Conan O’Brien Can’t Stop is a potent reminder of just how funny and cool the late night host can be. Thrust into the spotlight when a series of insane decisions by NBC execs screwed network prime-time drama and late night comedy in one fell swoop, the 46-year-old comedy vet was left with a whole lot of time on his hands.
Conan was forbidden from appearing on television, but documentary filmmaker Rodman Flender was around to preserve the amazing rally of Conan’s creative and support teams towards a sort of "comedy-as-vengeance" ultimate goal—"The Legally Prohibited From Being Funny on Television Tour.”
The tour was born shortly after NBC took the Tonight Show away from Conan after only seven months and gave it back to Jay Leno. For those of us that didn’t get a chance to catch Coco on his tour around this great nation (and a few stops in Canada), Conan O’Brien Can’t Stop satisfies with ample footage of the stage show and, even better, tons of behind-the-scenes goodies.
From celebrity drop-ins to Conan’s unique relationship with his assistant, to being privy to the exhausting aspect of performance and burnout—this doc does not disappoint.
Conan O’Brien Can’t Stop picks up the story in 2010 after Conan chooses a multi-gazillion dollar severance package instead of agreeing to switch to midnight after a 30-minute Jay Leno nightly talk show. The “Legally Prohibited” tour (which included 44 dates in 32 cities) wasn’t just an effort to keep Conan’s name in the spotlight. Conan O’Brien Can’t Stop shows a man with a drive and motivation fueled by compulsion to create.
It’s unclear whether Conan put on the big show just to employ all the people he got fired, to get back at NBC for pooping on their 22-year relationship, or because 6 months is just too long a time to hang around eating cheesy snacks.
It seems that, for Conan O’Brien to have fun, he requires an audience. Strangely, he comes off as a pretty humble and warm guy for someone who openly admits to requiring public adoration and approval on a daily basis.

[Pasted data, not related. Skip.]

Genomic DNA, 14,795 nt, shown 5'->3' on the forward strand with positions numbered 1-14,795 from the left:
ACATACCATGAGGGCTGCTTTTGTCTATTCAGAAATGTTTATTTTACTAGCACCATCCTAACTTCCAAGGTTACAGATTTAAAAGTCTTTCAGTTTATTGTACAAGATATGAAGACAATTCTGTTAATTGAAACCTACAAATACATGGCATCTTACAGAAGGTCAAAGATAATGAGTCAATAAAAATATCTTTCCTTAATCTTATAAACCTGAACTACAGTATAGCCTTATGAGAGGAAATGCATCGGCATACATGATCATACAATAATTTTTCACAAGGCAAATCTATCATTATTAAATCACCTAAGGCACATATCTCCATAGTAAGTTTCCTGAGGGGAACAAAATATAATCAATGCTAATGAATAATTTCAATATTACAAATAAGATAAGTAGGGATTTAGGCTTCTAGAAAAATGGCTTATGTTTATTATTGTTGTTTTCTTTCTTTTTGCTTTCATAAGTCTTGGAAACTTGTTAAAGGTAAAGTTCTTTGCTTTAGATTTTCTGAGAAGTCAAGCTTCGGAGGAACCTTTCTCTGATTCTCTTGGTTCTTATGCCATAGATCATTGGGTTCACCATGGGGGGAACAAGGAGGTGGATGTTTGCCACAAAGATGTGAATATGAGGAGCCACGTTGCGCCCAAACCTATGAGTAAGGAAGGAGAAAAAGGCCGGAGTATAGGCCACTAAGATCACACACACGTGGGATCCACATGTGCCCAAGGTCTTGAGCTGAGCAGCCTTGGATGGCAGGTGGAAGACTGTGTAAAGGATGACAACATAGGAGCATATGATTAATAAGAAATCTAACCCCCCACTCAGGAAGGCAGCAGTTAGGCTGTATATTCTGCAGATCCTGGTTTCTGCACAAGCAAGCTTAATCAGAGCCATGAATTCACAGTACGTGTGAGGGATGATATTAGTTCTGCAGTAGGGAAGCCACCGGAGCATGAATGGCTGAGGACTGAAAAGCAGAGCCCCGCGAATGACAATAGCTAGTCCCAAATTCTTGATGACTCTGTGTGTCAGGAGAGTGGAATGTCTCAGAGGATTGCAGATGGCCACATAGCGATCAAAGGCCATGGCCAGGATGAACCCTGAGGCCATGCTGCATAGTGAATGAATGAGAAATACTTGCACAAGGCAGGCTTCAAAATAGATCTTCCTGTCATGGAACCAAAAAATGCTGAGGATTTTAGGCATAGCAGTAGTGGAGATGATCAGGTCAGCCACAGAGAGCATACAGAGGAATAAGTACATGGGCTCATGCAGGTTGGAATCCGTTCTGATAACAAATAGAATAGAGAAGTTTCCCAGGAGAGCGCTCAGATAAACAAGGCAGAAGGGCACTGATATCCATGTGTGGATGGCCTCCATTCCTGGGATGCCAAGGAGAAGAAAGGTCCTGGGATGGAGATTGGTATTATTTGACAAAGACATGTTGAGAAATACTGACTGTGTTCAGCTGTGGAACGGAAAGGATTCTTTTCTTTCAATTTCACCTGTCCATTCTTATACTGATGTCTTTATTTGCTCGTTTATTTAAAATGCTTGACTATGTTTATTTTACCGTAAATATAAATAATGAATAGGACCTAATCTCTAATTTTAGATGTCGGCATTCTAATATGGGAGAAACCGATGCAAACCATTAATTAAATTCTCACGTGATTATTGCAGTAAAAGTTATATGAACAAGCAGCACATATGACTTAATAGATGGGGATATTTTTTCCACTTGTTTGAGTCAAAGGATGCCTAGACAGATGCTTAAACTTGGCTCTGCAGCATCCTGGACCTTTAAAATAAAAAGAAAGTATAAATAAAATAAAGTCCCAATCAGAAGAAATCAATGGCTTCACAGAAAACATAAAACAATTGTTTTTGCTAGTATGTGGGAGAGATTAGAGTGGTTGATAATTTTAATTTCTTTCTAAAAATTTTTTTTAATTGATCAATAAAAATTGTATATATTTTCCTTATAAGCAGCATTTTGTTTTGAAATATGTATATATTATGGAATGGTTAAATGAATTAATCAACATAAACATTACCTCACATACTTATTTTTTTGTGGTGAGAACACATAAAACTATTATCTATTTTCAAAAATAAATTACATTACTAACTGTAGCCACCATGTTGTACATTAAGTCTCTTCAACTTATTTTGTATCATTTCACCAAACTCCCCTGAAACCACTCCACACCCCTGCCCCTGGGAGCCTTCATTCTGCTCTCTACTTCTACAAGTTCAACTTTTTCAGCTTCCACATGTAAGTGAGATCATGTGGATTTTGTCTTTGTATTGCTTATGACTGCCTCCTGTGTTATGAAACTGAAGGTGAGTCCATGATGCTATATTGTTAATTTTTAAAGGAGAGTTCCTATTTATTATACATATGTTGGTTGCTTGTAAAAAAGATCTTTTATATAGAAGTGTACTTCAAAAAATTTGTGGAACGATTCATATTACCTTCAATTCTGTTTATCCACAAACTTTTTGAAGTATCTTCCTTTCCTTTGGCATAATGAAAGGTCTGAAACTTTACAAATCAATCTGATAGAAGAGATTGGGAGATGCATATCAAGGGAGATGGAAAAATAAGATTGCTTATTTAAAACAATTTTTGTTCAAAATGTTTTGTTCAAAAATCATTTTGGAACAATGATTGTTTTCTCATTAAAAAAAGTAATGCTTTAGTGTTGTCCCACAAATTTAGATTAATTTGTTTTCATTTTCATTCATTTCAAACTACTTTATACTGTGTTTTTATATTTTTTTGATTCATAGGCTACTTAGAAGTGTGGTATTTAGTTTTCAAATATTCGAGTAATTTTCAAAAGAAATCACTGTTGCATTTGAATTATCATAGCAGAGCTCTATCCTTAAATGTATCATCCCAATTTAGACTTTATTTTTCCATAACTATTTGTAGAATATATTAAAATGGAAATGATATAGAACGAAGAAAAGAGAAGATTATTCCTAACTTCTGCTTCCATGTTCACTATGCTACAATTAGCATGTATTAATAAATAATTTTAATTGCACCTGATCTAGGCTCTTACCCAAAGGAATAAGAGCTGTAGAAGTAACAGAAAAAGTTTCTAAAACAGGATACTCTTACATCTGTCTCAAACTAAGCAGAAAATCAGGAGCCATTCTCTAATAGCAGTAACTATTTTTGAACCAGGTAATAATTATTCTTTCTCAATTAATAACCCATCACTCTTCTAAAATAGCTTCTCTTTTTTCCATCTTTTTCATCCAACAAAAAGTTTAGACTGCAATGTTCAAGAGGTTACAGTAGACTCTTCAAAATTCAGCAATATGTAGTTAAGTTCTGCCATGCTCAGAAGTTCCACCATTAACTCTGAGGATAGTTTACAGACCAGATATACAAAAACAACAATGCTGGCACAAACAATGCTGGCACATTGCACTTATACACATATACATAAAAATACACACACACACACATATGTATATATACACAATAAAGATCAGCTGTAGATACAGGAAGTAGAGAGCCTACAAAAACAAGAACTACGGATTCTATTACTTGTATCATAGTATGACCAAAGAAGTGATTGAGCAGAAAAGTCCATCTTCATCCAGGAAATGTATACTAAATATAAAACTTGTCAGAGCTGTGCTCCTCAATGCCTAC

The interactions with Conan and his writers is priceless, though some of it would most certainly be considered abusive out of context. Whether he’s punching one writer or forcing another to use banana as a phone to speak to the group, Conan is clearly a man who is very serious about comedy and thankful for his success.
Footage from the “Legally Prohibited” tour and behind-the-scenes conversations show Conan O’Brien as a wickedly smart goofball who’s just out there to have fun.
Rare glimpses of a grumpy, diva-esque Conan are few, but compelling and completely understandable. The film depicts a performer who is both tireless and unbelievably gracious with his many passionate fans. There is a huge nod to the fan-driven effort that supported Conan in the aftermath of NBC’s bizarre programming choices, and it's clear, though word is he doesn’t particularly like being called Coco, he appreciates the heck out of his fans.
Conan O’Brien Can’t Stop isn’t a revolutionary documentary; it doesn’t shed light on a global injustice or deal with anything particularly heavy. It is a well-made making-of, an insider’s view on what it takes to keep doing what you love when it seems that a lot of people might not want you to do so.
An incredibly likable and entertaining subject, Conan will most likely gain even more fans with this fun and fascinating peep into one of the most challenging and amazing times in his life. I, for one, am with Coco.
Conan O’Brien Can’t Stop is now playing at the Ritz at the Bourse, 400 Ramstead St., Philadelphia.
For more of Megan Carr’s movie reviews and media musings, visit her website at therestiscreamcheese.com.